You may look at your project and think, "I'm never going to make it. I'll never finish." Please, I urge you to set these thoughts aside and push through. Think about the analogy of building a wall. A wall is built one brick at a time. Watch a mason build a wall one day. You will observe that he or she lays one brick at a time.
This is how you have to view your project. Sure, it would be amazing to have an entire day, every day to devote to your project. However, the reality is that most of us simply do not have that luxury. So, strive to think of it as a mason: lay one brick at a time, and eventually the wall will be built. Every character that you type into Xcode, Visual Studio, etc. turns into a keyword, a variable name, etc... that subsequently turns into a line. Those lines build up, day by day, and before you know it, you have a program, and you look back and think, "Wow, why did I ever think I could not finish?"
Also, let go of "Internet Time." That is to say, we all read HN and see these impressive "Show HN" posts, and submitted stories about the Next Big Thing... and it seems like things are happening so fast, and we think, "Why even try?" Well, the reality is nothing is happening fast. It is an illusion. Most all of these stories have an incredible amount of time and work behind them, so let go of that illusion, get started, and stay focused.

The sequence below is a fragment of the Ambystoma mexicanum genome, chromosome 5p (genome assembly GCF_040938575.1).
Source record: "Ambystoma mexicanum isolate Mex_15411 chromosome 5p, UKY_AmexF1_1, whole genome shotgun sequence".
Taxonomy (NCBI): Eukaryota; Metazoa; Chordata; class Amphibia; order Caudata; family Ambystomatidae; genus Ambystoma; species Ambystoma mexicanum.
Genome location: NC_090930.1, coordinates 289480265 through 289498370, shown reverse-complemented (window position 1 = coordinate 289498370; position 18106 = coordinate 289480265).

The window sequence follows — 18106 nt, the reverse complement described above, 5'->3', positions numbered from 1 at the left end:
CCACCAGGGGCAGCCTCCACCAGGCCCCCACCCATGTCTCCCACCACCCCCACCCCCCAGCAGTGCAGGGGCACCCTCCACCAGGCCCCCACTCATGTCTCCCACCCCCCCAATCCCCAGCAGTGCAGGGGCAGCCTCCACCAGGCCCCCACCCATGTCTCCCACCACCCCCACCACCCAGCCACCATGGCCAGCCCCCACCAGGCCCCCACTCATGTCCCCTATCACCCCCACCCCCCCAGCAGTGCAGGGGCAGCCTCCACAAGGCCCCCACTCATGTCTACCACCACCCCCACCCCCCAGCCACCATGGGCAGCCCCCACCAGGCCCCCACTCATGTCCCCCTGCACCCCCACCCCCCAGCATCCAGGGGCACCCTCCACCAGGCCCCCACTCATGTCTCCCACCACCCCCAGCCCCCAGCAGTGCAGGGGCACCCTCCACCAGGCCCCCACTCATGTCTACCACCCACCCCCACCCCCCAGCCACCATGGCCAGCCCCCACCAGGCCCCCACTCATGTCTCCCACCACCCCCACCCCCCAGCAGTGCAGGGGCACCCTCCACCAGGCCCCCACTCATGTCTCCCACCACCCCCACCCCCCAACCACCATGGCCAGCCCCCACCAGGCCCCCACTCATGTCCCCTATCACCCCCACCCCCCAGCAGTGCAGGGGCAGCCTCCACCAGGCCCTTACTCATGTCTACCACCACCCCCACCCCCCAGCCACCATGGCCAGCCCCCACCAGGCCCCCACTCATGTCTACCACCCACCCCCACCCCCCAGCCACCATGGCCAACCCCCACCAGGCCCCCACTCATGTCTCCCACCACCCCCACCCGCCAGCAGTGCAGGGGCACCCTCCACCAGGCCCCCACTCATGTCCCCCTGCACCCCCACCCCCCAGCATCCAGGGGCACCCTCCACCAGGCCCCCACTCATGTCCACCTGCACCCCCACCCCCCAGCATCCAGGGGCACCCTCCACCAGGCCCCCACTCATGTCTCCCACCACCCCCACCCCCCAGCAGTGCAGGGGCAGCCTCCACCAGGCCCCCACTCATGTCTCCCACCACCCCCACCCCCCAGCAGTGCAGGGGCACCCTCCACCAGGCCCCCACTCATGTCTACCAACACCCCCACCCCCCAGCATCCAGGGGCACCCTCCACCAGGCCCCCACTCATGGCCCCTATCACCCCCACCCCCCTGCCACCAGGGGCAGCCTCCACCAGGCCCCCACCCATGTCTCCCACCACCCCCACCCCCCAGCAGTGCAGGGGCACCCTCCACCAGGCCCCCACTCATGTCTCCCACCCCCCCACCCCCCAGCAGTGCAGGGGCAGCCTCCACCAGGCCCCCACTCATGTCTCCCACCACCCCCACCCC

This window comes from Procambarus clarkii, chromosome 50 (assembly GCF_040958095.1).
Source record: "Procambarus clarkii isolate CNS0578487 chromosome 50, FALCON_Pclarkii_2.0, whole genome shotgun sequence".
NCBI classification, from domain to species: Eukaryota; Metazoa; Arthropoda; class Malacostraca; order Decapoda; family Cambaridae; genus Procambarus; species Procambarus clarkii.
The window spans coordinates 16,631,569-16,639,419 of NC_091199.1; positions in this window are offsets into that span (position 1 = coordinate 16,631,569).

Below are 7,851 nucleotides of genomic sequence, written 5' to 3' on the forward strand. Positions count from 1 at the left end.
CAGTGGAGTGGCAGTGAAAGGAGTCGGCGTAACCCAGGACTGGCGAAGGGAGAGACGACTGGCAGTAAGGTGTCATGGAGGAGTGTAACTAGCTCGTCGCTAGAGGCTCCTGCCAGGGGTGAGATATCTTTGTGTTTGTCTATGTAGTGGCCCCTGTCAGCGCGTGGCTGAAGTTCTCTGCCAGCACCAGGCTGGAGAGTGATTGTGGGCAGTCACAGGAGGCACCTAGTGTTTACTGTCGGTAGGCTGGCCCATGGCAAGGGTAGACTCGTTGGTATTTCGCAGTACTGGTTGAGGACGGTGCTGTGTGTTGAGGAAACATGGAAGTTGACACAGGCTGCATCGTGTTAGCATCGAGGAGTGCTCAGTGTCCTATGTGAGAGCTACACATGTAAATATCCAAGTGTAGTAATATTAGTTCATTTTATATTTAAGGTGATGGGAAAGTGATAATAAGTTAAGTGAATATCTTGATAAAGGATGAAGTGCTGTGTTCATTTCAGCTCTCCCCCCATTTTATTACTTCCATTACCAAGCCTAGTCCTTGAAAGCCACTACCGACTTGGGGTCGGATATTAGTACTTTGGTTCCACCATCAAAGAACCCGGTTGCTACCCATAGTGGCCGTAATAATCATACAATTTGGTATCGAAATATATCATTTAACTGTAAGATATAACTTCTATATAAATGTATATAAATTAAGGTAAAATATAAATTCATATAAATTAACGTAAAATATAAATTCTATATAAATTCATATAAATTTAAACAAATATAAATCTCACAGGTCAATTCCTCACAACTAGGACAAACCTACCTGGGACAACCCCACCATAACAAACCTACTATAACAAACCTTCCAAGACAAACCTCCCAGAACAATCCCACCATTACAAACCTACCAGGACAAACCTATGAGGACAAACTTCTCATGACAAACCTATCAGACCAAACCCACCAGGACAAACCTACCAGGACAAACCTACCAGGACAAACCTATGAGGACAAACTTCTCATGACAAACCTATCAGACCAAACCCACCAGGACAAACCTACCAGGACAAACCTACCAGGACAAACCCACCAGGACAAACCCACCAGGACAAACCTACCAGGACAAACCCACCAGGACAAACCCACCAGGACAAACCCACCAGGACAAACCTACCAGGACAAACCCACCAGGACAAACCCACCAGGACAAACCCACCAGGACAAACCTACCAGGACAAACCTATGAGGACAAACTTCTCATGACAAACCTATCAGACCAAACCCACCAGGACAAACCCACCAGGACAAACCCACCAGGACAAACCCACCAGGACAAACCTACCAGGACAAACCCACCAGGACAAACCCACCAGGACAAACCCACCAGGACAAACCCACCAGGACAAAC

"There's only this moment and the next moment. Every one of those moments is a test that you get to take one time and only one time." 
Strive to drive through each moment. Make it count.
You have to fight. This is paramount. I will say it again... you have to fight! What I mean here is fighting by engaging your Will. Engage your will to get up, to get moving. Engage your will to eat right, to exercise and go to bed on time so that you have the energy to get up and bring it.
What you are going through is what we are all going through; that is to say, we are all grinding, whether it be in a start-up business, or washing the dishes by day as we bootstrap a start-up at night; we are all struggling, fighting to drive our dreams into existence. We are all struggling in some way, whether it be through failure, health issues, personal issues, family issues, etc. No one is immune from the grip of suffering through his or her struggles.
You are not alone.
Embrace the grind. Vince Lombardi said it best:
"And in truth, I've never known a man worth his salt who, in the long run, deep down in his heart, didn't appreciate the grind, the discipline. The difference between a successful person and others is not a lack of strength, not a lack of knowledge, but rather... a lack of will."
You have to use the will to fight those thoughts that say, "I'm getting older. I'm failing. I'm not motivated. I can't finish."
The clock is ticking for all of us... fight! You never know where your work will take you. Do not forget that, you have to dream it first in your mind before you can see it in your life. And to see it in your life, you must work. You may not be able to see things clearly now, but you never know what doors could open for you that you did not even know existed.